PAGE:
Language is important. Words are important. That is why you can’t remove any of them from your potential toolbox. The object of fiction isn’t correctness but to tell the reader a story. As King says, ‘If you intend to write as truthfully as possible, your days as a member of polite society are numbered’.
I was watching a panel discussion recently in which someone asked the question, ‘when is it ok to say the word nigga?’
The panel hummed and hawed and eventually said that it was never ok to say it or even to write it. Trouble is, these were writers.
Let’s take the word nigga for example. I don’t know any more emotionally charged word. Cunt, perhaps comes a distant second, maybe tying with paedophile.
Why would you want to lose the potential emotional impact such a word might bring to your work? Please understand here, I’m not saying you should replace every other word with it and call your new opus Shakespeare. I’m saying that you can include it if you think it’s appropriate.
Maybe you’re writing a racist character. What better way to cement your readers discomfort than to have them say it in a casual manner?
There is an argument that you, as a creative type can create some other word to use. Sure you can. ‘Mandingo’ was invented to add another layer of horror to southern plantation life. This is all well and good, but unless you communicate the meaning of this new word your audience isnt going to get it.
When I was training for my teaching degree one instructor was looking over my weeks planning and said, “you don’t write enough in your plans. Why use one word when you could use seven?”
Because using superfluous words often hampers the impact of writing and can muddy the waters enormously. Language is about communicating, so communicate in the most efficient manner possible.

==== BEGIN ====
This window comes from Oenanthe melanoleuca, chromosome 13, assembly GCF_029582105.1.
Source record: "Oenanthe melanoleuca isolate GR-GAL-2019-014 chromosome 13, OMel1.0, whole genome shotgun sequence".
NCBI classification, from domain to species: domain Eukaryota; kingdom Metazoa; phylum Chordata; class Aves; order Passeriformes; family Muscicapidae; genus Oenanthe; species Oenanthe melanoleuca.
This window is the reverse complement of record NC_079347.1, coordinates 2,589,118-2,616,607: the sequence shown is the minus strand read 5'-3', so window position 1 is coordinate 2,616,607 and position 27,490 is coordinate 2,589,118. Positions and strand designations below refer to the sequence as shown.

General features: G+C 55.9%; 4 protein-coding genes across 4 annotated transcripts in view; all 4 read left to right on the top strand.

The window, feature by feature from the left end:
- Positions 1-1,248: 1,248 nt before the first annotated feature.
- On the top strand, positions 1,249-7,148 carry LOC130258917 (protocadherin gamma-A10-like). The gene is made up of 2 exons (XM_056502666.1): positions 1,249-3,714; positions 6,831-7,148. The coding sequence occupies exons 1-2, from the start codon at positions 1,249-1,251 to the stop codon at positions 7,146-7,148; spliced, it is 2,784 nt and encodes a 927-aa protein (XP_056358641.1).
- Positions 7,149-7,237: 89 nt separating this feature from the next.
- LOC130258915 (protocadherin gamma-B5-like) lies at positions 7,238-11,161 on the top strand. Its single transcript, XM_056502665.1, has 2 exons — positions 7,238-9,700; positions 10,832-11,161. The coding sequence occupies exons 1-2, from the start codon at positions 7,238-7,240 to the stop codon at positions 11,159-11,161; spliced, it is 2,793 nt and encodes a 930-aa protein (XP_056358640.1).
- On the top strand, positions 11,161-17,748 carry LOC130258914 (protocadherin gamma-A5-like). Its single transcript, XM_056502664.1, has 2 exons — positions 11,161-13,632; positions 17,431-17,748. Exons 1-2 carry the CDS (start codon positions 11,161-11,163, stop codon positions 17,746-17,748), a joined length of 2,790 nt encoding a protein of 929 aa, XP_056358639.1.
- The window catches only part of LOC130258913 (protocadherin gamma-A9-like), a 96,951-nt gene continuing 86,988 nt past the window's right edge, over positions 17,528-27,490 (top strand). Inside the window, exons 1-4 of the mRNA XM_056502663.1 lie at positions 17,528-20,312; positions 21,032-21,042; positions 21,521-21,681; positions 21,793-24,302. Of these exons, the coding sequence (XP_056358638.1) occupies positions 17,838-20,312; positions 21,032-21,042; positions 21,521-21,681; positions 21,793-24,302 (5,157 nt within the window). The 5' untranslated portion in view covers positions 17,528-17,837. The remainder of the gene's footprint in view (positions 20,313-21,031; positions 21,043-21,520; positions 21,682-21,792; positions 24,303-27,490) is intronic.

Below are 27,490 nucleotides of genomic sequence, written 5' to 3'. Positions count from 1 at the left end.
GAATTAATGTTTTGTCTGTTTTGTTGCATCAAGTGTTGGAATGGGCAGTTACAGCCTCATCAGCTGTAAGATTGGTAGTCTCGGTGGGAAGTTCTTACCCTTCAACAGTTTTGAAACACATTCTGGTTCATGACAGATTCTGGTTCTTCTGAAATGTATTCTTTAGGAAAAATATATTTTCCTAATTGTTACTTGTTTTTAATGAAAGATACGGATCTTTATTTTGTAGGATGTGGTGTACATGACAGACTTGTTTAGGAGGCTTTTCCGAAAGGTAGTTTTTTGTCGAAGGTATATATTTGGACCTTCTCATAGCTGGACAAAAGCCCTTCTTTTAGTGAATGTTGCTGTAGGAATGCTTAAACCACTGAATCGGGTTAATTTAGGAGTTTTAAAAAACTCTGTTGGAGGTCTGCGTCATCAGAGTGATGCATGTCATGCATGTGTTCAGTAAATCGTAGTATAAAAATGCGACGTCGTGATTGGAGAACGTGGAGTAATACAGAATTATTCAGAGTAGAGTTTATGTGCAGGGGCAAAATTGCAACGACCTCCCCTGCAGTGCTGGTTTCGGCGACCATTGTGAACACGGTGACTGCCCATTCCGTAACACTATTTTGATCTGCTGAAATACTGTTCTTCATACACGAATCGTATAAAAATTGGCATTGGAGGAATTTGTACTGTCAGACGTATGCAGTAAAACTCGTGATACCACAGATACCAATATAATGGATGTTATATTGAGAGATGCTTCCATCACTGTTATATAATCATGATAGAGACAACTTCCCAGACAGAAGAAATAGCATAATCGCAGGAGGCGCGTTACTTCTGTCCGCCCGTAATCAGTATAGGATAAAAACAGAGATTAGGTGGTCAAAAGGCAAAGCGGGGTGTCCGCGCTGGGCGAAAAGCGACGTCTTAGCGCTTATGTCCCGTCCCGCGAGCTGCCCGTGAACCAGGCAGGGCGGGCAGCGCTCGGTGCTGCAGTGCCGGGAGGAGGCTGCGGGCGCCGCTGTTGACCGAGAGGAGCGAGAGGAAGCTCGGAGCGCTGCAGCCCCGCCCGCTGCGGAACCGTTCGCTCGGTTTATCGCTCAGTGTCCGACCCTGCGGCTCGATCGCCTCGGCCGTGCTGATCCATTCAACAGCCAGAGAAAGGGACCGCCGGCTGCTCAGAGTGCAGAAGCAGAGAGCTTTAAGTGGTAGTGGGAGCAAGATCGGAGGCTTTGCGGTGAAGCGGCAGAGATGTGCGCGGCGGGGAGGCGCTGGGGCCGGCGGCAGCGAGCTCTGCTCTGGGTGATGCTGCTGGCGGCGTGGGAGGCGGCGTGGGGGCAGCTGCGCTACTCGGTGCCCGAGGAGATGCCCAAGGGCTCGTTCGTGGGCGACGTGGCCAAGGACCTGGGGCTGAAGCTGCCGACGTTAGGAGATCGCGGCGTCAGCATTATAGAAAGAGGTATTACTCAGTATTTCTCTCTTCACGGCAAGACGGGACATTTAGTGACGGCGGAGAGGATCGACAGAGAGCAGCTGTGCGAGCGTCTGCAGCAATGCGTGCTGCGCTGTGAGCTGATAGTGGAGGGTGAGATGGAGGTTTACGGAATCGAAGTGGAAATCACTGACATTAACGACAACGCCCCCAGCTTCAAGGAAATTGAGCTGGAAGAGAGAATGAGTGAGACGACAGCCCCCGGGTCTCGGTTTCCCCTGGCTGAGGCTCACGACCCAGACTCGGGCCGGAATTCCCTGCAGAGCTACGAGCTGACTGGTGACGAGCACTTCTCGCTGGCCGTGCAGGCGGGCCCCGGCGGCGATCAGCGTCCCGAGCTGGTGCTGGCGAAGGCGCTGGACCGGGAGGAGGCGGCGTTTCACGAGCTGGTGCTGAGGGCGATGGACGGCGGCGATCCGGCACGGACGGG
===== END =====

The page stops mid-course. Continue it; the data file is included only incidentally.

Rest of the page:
Remember, I’m looking at this from the point of view of language. This is not a declaration to incite a race war and gas the kikes.
See that feeling you just got from reading the word? I don’t know what it was, but you had one. Good, I wanted you to have a reaction.
The impulse behind political correctness is a good one; no one wants to be an arsehole. But like every good impulse it can be grotesquely distorted beyond usefulness – such as when people decide to scrub a word from their own vocabulary.
I’m going to quote George Carlin here, because I think he sums it up very nicely. ‘Remember, these are the white elitists in their customary paternalistic role: protecting helpless, inept minority victims. Big Daddy White Boss always knows best.’ And CS Lewes said something very similar; ‘Of all tyrannies, a tyranny sincerely exercised for the good of its victims may be the most oppressive. It would be better to live under robber barons than under omnipotent moral busybodies.’
But yes, this is about words. Words, as I said earlier, are important.
A lot of word policing comes from liberal-guilt and the fear off offense. Well, if you want people to get offended and have strong emotional reactions to things characters in your book say and do, then why would you hack away a tool that helps you do that?
Banning words makes them attractive. It makes them taboo. If you need any further evidence that people are attracted to taboo things then just look at the popularity of incest plotlines in the last decade.
Now, this is not a commentary – or at least it’s not supposed to be – on the use of the word nigga or who is allowed to use it in daily speech. I’m talking about writing and nothing else. If you want to walk up to a black police officer and say it then be my guest.